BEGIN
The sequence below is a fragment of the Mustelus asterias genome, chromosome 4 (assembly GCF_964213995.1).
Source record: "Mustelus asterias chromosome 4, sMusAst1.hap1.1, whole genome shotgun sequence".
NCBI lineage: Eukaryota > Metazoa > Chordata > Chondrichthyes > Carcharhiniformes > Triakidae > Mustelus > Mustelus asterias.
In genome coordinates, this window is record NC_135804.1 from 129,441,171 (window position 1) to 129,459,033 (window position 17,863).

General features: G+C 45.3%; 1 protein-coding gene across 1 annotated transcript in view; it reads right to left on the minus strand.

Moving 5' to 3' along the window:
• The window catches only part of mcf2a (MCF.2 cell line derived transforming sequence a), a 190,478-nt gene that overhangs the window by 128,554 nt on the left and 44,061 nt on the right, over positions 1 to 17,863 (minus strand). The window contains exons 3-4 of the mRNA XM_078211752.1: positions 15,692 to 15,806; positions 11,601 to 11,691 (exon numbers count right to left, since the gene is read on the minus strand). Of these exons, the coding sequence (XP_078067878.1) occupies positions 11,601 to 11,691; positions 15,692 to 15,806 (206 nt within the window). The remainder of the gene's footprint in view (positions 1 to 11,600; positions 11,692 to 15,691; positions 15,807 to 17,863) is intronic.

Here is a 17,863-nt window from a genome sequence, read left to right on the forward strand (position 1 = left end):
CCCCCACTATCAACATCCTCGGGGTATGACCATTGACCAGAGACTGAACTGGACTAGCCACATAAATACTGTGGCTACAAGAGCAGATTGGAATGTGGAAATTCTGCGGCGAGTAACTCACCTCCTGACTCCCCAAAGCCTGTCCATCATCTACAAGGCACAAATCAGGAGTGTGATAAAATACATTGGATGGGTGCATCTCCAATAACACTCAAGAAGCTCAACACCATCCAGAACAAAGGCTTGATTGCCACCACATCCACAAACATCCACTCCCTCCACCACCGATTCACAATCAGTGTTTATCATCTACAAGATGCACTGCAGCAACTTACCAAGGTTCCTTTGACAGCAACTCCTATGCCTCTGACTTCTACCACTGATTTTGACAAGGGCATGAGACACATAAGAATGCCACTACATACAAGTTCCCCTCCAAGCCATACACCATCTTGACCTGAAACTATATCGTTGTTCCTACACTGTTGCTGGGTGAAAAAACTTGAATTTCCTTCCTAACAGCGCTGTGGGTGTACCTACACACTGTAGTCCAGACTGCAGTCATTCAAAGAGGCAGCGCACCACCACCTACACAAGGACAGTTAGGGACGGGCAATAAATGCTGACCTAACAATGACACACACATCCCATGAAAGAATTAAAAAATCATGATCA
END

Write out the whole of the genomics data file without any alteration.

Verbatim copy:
The sequence below is a fragment of the Mustelus asterias genome, chromosome 4 (assembly GCF_964213995.1).
Source record: "Mustelus asterias chromosome 4, sMusAst1.hap1.1, whole genome shotgun sequence".
NCBI lineage: Eukaryota > Metazoa > Chordata > Chondrichthyes > Carcharhiniformes > Triakidae > Mustelus > Mustelus asterias.
In genome coordinates, this window is record NC_135804.1 from 129,441,171 (window position 1) to 129,459,033 (window position 17,863).

General features: G+C 45.3%; 1 protein-coding gene across 1 annotated transcript in view; it reads right to left on the minus strand.

Moving 5' to 3' along the window:
• The window catches only part of mcf2a (MCF.2 cell line derived transforming sequence a), a 190,478-nt gene that overhangs the window by 128,554 nt on the left and 44,061 nt on the right, over positions 1 to 17,863 (minus strand). The window contains exons 3-4 of the mRNA XM_078211752.1: positions 15,692 to 15,806; positions 11,601 to 11,691 (exon numbers count right to left, since the gene is read on the minus strand). Of these exons, the coding sequence (XP_078067878.1) occupies positions 11,601 to 11,691; positions 15,692 to 15,806 (206 nt within the window). The remainder of the gene's footprint in view (positions 1 to 11,600; positions 11,692 to 15,691; positions 15,807 to 17,863) is intronic.

Here is a 17,863-nt window from a genome sequence, read left to right on the forward strand (position 1 = left end):
CCCCCACTATCAACATCCTCGGGGTATGACCATTGACCAGAGACTGAACTGGACTAGCCACATAAATACTGTGGCTACAAGAGCAGATTGGAATGTGGAAATTCTGCGGCGAGTAACTCACCTCCTGACTCCCCAAAGCCTGTCCATCATCTACAAGGCACAAATCAGGAGTGTGATAAAATACATTGGATGGGTGCATCTCCAATAACACTCAAGAAGCTCAACACCATCCAGAACAAAGGCTTGATTGCCACCACATCCACAAACATCCACTCCCTCCACCACCGATTCACAATCAGTGTTTATCATCTACAAGATGCACTGCAGCAACTTACCAAGGTTCCTTTGACAGCAACTCCTATGCCTCTGACTTCTACCACTGATTTTGACAAGGGCATGAGACACATAAGAATGCCACTACATACAAGTTCCCCTCCAAGCCATACACCATCTTGACCTGAAACTATATCGTTGTTCCTACACTGTTGCTGGGTGAAAAAACTTGAATTTCCTTCCTAACAGCGCTGTGGGTGTACCTACACACTGTAGTCCAGACTGCAGTCATTCAAAGAGGCAGCGCACCACCACCTACACAAGGACAGTTAGGGACGGGCAATAAATGCTGACCTAACAATGACACACACATCCCATGAAAGAATTAAAAAATCATGATCA